Up until recently, women have been advised to start getting mammograms at age 40 and to also engage in regular self-examination. However, the U.S. Preventive Services Task Force recently decided that women under 50 should no longer receive routine screenings.

While the Task Force presented a fairly clear statement, there seems to be some confusion about this matter. This is due, in part, to the fact that other experts have been rather critical of the new guidelines.

Some might also suspect that folks in the media have contributed to this confusion, perhaps knowing that such controversy is a way to gain a larger audience.

In any case, it seems important to sort things out a bit.

First, the Task Force did recommend that women 40-49 should no longer get mammograms as a matter of routine. However, this does not mean that women in that age range should not get mammograms-rather, they should consult their doctors and assess the risks and benefits of being screened.

Second, the reason for this change seems to be based on new utilitarian considerations about existing data rather than significant new findings (although some might dispute this). As such, much of the dispute is not about the effectiveness of mammograms but whether or not the benefits outweigh the risks.

It is generally agreed that about 15% of women aged 40-49 have breast cancer detected via mammography. The Task Force members are aware of this, but note that the harms outweigh the benefits of making screening routine. One harm is that such routine testing generates a significant number of false positives thus leading to anxiety and unnecessary medical procedures, such as biopsies. Another harm is that the testing is not itself risk free, due to the fact that it generates radiation that is, ironically, capable of causing cancer. There is, of course, also the matter of cost of such tests.

Others, such as Dr. Otis Brawley of the American Cancer Society, use basically the same factual data but come to a different conclusion.  Dr. Brawley asserts that “with its new recommendations, the [task force] is essentially telling women that mammography at age 40 to 49 saves lives; just not enough of them.” Not surprisingly, the American Cancer Society is sticking with the previous guidelines. The reason is, obviously enough, based on their assessment of the costs and benefits based on their values. On their view, the benefits of routine screenings outweigh the harms and hence they support this practice.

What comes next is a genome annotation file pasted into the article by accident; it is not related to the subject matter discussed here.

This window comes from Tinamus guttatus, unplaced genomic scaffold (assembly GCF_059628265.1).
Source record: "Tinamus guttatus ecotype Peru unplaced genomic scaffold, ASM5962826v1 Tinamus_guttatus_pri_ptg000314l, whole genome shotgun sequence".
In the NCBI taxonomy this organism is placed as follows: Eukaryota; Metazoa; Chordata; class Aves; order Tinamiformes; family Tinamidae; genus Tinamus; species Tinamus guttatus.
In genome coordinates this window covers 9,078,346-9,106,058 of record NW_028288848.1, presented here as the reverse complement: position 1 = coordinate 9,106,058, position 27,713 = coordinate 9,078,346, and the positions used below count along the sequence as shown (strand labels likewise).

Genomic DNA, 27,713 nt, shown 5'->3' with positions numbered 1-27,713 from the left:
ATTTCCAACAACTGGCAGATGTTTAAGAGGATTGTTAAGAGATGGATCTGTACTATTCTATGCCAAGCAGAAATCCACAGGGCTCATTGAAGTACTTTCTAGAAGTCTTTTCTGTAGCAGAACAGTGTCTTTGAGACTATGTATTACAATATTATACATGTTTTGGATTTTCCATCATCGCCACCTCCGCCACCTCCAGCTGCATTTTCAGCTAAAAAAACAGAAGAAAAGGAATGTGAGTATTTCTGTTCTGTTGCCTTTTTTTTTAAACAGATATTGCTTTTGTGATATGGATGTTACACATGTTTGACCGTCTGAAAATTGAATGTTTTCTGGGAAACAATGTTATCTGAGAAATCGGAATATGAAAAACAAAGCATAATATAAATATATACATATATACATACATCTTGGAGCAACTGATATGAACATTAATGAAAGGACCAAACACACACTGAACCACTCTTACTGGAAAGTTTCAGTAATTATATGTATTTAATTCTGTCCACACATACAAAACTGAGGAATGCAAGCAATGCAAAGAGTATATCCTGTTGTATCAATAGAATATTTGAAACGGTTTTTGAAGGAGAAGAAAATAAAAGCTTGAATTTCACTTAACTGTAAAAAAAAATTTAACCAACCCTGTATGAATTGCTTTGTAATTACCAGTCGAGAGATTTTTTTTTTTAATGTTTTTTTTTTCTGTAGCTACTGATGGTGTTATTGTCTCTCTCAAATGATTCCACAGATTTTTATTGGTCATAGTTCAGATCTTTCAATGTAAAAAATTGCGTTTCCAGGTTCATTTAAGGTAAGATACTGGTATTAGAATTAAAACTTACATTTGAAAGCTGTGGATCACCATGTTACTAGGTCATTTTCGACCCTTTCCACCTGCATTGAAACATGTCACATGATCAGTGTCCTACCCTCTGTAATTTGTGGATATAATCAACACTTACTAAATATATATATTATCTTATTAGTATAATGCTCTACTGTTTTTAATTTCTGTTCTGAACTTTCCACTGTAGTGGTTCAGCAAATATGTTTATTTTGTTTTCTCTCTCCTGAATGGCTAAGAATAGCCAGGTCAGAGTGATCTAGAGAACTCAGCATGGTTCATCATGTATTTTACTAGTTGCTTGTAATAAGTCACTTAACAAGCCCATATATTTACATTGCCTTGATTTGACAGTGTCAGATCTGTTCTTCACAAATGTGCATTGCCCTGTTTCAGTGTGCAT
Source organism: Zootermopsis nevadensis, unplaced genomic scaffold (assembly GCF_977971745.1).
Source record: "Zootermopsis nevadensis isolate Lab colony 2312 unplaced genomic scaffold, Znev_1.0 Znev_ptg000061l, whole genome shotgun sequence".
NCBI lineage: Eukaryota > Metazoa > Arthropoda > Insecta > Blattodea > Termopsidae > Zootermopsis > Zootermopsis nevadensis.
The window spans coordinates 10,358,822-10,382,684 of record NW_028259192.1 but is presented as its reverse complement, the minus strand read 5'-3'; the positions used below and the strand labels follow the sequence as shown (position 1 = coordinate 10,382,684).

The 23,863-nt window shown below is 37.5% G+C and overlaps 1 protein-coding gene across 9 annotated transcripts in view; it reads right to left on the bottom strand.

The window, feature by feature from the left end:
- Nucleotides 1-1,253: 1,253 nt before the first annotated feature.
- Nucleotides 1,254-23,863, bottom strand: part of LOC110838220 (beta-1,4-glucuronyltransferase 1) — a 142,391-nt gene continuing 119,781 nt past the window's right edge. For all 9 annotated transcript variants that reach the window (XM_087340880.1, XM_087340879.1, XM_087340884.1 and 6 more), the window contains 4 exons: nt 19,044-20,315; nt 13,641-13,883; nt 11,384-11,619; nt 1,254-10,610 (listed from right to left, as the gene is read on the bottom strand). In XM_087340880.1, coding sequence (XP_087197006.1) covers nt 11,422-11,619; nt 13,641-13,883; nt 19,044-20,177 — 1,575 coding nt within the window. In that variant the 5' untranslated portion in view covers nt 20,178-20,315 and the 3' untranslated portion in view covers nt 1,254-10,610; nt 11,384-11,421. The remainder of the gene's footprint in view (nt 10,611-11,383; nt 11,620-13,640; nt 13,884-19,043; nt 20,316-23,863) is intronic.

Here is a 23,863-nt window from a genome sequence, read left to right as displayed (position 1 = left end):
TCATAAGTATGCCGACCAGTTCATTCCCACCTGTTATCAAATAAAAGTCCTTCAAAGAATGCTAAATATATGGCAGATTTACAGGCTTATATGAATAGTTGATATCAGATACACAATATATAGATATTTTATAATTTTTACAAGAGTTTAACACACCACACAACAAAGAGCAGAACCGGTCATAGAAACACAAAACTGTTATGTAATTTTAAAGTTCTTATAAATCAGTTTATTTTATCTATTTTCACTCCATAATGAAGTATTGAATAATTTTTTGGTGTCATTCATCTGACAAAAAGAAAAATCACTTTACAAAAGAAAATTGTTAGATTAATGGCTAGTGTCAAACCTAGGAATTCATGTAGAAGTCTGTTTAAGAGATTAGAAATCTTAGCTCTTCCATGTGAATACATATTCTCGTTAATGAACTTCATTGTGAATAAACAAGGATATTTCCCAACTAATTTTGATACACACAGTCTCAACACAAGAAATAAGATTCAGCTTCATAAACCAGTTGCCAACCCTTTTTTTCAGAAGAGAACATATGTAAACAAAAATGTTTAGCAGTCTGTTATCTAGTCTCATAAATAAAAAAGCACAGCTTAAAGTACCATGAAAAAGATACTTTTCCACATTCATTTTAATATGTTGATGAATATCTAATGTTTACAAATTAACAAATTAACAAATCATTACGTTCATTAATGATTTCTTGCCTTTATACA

Thus, the dispute is not primarily one of fact but of value. The Task Force and its critics generally agree on the facts, but they disagree in their assessment in regards to whether such routine testing is worthwhile in terms of their weighing of the risks and benefits.

Since non-experts turn to experts for answers, the fact that the experts disagree means that the rest of us are somewhat at a loss when deciding what to do. After all, if the experts disagree, then a non-expert has little basis on which to decide which expert is most likely to be right.

In this situation, the facts seems to be that mammograms can be effective in detecting breast cancer in women under 50, but that there are legitimate concerns about the possible risks. As such, the best advice seems to be what both sides suggest: consult your doctor in this matter and hope that s/he is able to provide an effective and reasonable recommendation.

One last matter worth considering is what effect this will have on insurance coverage for mammograms.  Since insurance companies use the Task Force’s guidelines there is some concern that mammograms for women under 50 might no longer be covered. After all, the insurance companies can point to these guidelines when denying coverage-thus having an easy and seemingly reasonable way out of paying.